Inappropriate Gifts for Infants
by a contributor
John A. McDermott
I wasn’t about to bring a yo-yo,
she wasn’t going to buy dyes from China,
anything with a sharp edge or poking
or pinching potential, nothing jagged.
We were still childless, but not witless.
We remembered the holiday headlines,
The Five Worst Toys for Toddlers and The Ten
Recalled Bears That Kill and Eight Deadly Dolls.
But these tiny plastic babies seemed right—
coddled in clear cellophane, cherubic,
both smiling, pink lips and rosy cheeks, peach-
crayon skin, still tinier white diapers—
right for little beds in little houses,
the sort our friend collected, her daughter
would inherit someday, years from this day.
Looking back, yes, they were choking hazards,
temptations to pass little gums and lodge
in her throat, her narrow esophagus.
Maybe this was some sick subliminal
menace we introduced into her house,
her latest addition yet another unintentional
mockery of our empty crib. But, no, we didn’t plan
it. They’re clearly not toys for play, they’re stamped
FOR DECORATIVE USE ONLY in red ink.
But maybe that’s just what attracted us,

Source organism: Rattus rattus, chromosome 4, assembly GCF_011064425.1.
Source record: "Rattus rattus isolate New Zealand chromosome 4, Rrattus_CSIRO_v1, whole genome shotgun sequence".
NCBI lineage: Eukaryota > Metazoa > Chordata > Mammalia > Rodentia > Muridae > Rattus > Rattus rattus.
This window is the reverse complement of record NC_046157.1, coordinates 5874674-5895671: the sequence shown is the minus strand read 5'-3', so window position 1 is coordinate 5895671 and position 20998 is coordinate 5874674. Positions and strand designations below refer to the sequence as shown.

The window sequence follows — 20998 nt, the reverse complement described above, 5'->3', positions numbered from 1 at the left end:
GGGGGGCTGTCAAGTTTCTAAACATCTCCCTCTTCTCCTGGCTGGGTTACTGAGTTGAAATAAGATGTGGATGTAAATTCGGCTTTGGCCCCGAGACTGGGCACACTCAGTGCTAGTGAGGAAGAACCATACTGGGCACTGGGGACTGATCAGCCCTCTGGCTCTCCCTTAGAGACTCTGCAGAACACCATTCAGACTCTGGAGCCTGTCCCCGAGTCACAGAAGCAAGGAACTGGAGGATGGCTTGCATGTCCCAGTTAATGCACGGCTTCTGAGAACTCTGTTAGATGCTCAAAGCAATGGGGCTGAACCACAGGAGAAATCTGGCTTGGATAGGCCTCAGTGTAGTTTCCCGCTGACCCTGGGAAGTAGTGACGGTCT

we understood FOR DECORATIVE USE
ONLY, our girl and boy parts just for show,
nothing to prove they had a true function,
all our intentions coming up empty
month by month by month, year by year by year.
Should she have screamed at us? Nobody died—
one whap on baby’s back and the dolls popped
right out of her contorted mouth, like twins.
Even the baby could produce babies,
that’s what I saw, when I stooped to the floor,
more newborns, wet and sticky, but all there,
ten fingers and ten toes, and still not ours.
John A. McDermott’s poetry and fiction have appeared in journals such as Alaska Quarterly Review, Cutbank, Cream City Review, Meridian, and Seneca Review. A native of Madison, Wisconsin, he now teaches creative writing and American literature at Stephen F. Austin State University, where he coordinates the BFA program.